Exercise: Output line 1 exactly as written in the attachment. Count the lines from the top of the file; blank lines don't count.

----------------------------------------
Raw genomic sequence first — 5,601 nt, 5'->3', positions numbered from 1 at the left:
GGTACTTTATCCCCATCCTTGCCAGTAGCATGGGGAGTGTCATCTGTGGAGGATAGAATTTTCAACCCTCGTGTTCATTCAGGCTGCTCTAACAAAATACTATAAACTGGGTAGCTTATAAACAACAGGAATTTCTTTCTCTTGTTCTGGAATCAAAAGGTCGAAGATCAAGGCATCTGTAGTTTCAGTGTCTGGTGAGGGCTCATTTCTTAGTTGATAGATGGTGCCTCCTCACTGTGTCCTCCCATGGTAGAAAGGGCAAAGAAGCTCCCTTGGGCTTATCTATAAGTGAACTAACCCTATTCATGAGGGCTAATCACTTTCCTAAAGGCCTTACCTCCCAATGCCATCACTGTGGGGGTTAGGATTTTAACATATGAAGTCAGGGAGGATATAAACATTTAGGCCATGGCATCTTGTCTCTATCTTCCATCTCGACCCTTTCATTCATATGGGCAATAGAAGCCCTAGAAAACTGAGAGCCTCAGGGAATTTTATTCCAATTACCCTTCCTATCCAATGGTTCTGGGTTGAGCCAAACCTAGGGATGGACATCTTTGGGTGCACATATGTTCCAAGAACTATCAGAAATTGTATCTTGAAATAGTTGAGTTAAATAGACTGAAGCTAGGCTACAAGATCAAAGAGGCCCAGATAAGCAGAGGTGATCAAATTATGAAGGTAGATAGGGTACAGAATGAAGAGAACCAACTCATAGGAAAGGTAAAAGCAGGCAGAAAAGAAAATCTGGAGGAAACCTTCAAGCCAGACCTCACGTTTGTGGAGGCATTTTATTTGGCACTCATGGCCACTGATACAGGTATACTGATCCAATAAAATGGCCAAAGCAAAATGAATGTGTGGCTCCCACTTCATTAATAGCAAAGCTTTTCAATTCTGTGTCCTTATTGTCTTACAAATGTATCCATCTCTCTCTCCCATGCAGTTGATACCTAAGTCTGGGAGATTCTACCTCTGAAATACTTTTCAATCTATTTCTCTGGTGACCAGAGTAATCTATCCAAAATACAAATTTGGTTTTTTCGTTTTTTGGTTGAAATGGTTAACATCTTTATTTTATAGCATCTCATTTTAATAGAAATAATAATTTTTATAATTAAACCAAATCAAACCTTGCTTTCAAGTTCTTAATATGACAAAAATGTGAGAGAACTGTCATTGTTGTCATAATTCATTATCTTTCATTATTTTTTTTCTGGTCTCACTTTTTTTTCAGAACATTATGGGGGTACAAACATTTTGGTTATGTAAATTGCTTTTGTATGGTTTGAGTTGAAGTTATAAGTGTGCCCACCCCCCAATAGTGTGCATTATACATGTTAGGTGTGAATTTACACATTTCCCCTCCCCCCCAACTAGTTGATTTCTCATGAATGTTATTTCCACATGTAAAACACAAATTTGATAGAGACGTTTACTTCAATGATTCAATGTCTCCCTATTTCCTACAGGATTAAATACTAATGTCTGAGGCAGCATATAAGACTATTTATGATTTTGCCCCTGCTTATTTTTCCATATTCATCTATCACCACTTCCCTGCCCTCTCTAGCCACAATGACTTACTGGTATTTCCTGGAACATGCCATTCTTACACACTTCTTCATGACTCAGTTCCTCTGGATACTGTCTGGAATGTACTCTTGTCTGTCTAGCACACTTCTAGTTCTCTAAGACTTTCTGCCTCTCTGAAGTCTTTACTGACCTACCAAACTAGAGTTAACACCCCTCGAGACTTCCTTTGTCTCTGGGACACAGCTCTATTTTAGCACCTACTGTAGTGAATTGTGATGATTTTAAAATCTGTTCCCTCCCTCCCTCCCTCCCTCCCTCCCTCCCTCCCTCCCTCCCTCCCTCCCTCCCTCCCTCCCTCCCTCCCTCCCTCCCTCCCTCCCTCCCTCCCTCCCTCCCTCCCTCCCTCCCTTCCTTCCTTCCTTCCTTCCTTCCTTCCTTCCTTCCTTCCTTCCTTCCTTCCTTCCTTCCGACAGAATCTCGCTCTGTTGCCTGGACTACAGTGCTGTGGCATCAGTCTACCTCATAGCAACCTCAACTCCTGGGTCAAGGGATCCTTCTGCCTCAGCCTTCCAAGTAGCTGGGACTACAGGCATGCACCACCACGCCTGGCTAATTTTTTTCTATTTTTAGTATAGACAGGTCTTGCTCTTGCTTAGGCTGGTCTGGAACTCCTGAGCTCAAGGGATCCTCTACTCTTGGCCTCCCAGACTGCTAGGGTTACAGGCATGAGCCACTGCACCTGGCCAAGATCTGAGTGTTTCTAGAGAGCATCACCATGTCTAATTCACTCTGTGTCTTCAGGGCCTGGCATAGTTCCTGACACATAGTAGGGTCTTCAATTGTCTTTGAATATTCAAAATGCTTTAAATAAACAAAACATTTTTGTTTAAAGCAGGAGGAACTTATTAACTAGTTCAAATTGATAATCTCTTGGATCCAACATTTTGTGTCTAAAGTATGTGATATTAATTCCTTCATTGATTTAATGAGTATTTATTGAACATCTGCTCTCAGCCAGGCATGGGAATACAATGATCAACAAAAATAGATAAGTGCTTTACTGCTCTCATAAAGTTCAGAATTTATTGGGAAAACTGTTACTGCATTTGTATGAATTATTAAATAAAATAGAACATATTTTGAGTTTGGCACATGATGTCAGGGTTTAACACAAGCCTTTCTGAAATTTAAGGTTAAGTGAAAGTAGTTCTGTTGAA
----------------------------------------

Raw genomic sequence first — 5,601 nt, 5'->3', positions numbered from 1 at the left: